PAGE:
The Peeps of the Museum: First (Annual?) Community Art Show

October 3, 2010

First (Annual?) Community Art Show: the Peeps of the MuseumThe First (and possibly Annual) Community Art Show is open! Members, Volunteers, Interns and Staff display their artworks at the museum. Drop by and admire our local talent.

The show is open with the Museum: Daily 10 am – 4 pm until October 31st.

If you are a member or volunteer and would like to display a piece, please give us a ring (802 434-2167) or an email ( We still have some space.

Garden Blog #4 Guest Post by Nic Cormier 8/3/10

August 3, 2010

Planting continues in the new garden, and around the Museum. The Irises have been planted in the small bed beneath the welcome bulletin board along the path that leads to the Museum. We also obtained some Coreopsis (Tickseed) plants, planted at the entrance to the keyhole pathway, and Garden Phlox which I planted near the Cosmos and Penstemon. The new Red Bee Balm had been getting munched by the local woodchuck so Allison and I dug a small trench around the flowers and drove wooden stakes in along the trench. We then buried the bottom of the chicken wire in the trench and used carpenter staples to secure it to the stakes. This seems to be holding up fine for now but the next step would be to acquire some large rocks to place around the fence to prevent the woodchuck from being able to dig at all. Brian Valentine will be donating more Red Bee Balm to replace that which the woodchuck ate.

Erin found me an old bird house in Bob’s workshop a couple of weeks ago to use in the garden. So far all I’ve had time to do is to sand it down and clean it up a bit. The idea is to make it not only look nice but to make it sound enough to have soil and plants on its roof. To do this I will cut some pieces of wood to make a border around the roof about two or three inches high that will hold soil. In this border I will cut holes near the base so all excess water will drain out. Once that is all set we will erect it in the garden with squirrel shields and put the soil on it and plant some small plants like Thyme in the soil.

Right now there isn’t a whole lot else going on. The Cosmos are still flowering along with the Thistle, Marigolds, Garden Phlox, Pink Penstemon, Blue Lobelia, Dwarf Solomon’s Seal, Pink Turtlehead, Purple Coneflower and Dianthus (in the more shaded and weedy spots).

7/17/10 Garden Journal #3

July 17, 2010

Guest Post by Nic Cormier, Education Intern

Last week we got a responses to our post that we had put on the Front Porch Forum asking if anyone had any flowers or plant donations for our gardens. Ms. Janet Labelle, who lives just down the road from the museum, invited us to her home to see if there were any plants she had that we wanted. By the end of the visit, she had kindly donated Pink Penstemon, Wild Columbine, Hazelnut/Filbert crosses, and Bee Balm. That same day Mr. Bill Mayville donated some red and purple Bee Balm and planted them himself. This week Bill also brought us old slabs of rock, which had been a foundation to a house, for our rock paths and keyhole garden. Erin’s neighbors, the Zimmerman’s, recently cut down and chipped a few old trees in their yard. They said we can go anytime and take as much as we need for mulch, which we have been using steadily for the past few days. Thanks to all for the donations.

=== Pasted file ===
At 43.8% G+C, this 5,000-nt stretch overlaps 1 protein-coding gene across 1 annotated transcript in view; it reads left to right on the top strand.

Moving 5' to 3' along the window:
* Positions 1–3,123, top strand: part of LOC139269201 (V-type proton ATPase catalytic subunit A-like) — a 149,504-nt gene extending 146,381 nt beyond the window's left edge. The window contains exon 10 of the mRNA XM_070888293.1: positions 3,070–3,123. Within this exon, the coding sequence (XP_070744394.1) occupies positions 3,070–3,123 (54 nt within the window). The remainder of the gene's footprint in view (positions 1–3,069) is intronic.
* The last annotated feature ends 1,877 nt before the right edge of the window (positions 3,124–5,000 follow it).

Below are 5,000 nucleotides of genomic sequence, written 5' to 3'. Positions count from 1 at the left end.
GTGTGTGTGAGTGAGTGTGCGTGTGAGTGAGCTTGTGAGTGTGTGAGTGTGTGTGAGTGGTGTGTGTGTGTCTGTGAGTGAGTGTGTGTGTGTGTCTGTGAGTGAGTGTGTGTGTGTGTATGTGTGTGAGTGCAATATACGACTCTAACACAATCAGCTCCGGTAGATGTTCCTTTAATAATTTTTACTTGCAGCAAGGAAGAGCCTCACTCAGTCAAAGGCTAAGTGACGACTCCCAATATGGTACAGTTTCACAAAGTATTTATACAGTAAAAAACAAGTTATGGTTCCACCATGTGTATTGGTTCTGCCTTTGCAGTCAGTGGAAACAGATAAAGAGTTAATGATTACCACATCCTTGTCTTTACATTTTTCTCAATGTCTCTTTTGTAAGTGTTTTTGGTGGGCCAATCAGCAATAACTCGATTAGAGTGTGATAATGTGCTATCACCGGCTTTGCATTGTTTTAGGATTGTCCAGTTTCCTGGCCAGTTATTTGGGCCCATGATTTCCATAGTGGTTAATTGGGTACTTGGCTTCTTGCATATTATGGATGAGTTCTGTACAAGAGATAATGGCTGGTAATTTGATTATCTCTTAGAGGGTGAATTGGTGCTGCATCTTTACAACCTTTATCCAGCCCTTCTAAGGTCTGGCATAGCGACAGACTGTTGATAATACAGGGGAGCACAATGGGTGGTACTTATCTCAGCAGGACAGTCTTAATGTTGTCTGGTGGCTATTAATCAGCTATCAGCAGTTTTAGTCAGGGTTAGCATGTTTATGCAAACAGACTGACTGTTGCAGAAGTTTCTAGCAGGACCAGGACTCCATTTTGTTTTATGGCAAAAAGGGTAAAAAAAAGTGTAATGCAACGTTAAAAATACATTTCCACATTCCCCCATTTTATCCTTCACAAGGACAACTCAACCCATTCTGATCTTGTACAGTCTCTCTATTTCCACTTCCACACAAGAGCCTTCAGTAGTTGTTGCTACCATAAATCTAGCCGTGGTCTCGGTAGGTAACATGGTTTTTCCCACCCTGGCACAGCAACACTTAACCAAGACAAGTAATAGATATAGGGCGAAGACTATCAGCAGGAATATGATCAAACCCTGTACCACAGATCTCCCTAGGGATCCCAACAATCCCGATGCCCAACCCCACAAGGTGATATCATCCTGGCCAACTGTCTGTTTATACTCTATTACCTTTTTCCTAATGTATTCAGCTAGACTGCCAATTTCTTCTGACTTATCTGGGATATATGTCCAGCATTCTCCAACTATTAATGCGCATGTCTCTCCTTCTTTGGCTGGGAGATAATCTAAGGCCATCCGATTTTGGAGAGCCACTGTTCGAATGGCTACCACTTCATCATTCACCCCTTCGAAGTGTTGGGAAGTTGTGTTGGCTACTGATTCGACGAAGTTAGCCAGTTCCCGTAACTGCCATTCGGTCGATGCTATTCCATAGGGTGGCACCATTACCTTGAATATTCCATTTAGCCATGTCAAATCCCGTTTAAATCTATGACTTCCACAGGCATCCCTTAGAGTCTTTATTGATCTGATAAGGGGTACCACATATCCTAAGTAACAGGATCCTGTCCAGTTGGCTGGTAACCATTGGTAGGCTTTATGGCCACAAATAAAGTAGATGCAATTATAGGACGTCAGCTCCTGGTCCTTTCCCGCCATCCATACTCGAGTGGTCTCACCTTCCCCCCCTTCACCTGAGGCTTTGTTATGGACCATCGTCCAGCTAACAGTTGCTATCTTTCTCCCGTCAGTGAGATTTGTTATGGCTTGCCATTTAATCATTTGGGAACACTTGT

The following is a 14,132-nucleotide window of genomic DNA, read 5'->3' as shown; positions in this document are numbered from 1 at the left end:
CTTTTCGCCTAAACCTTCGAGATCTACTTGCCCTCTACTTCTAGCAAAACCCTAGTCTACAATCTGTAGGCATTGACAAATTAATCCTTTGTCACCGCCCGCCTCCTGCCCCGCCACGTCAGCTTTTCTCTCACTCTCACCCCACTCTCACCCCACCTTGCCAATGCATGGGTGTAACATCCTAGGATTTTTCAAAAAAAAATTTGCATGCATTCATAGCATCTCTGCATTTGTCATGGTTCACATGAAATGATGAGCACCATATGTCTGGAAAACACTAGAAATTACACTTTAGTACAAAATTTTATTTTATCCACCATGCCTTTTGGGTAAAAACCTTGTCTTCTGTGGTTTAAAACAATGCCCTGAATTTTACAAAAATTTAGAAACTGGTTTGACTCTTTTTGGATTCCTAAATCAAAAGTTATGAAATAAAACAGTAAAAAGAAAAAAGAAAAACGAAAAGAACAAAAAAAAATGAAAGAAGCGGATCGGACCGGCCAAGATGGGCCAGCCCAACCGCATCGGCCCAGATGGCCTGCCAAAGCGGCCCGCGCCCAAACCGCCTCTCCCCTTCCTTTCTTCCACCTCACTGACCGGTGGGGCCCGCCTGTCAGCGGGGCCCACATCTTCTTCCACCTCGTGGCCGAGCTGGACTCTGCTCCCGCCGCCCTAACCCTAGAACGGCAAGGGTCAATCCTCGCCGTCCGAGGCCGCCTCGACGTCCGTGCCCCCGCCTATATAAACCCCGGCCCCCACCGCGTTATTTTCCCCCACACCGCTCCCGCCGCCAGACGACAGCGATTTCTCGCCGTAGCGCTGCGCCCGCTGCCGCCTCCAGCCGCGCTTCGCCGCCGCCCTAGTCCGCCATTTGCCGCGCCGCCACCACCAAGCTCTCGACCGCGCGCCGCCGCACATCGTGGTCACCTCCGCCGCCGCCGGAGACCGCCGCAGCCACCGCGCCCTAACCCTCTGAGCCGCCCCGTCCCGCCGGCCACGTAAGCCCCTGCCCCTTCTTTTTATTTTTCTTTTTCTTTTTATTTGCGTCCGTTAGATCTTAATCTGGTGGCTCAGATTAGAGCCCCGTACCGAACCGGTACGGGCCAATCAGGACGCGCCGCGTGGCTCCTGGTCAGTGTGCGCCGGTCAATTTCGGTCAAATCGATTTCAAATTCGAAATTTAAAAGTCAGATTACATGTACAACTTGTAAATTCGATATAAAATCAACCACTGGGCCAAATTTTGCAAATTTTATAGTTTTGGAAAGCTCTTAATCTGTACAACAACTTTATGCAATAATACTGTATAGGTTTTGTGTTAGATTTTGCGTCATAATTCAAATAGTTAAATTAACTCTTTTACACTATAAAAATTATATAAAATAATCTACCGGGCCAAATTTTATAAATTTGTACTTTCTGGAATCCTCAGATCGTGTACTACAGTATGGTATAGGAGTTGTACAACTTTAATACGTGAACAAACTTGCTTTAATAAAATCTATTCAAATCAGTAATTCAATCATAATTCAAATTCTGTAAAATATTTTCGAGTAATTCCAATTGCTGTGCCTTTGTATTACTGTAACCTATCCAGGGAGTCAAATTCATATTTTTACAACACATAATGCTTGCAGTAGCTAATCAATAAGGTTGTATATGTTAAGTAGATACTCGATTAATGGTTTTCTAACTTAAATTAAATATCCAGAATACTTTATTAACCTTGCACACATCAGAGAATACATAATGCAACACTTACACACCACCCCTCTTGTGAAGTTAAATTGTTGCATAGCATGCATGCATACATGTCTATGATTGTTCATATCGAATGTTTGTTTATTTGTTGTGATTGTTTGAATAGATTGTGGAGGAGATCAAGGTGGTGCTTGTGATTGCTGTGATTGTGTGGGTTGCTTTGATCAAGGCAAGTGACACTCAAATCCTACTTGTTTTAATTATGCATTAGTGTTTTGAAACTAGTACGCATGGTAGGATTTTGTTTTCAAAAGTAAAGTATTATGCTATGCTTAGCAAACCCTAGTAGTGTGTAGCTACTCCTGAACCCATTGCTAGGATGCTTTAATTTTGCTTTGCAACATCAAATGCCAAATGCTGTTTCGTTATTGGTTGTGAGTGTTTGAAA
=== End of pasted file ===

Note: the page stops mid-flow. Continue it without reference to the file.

We still have a bucket of Irises brought to us by Rick that have yet to be planted. A few Trumpet Vines need a trellis before they can be planted near the viewing window, and a couple of Stonecrops that will be going in near the rock wall in the feeding yard. We are currently working on creating a keyhole garden with a stone walk-way for a fun element to the garden as well as a walk-way to a compost pile and another to the sewage pipe, both of which will be rock pathways. In the center of the keyhole we plan to erect either a bird bath that we make or a bird house with a roof that holds soil and can be planted with a short flowering plant.

Some plants that are still on the wish-list are Spicebush, Coreopsis, Turtlehead, Cardinal Flower, Winterberry Holly and Butterfly Bush, but we would also take almost anything that is donated.

On rainy days I have been working on the signage and guide that will be used. It is exciting seeing the whole project come together from thoughts to paper to reality.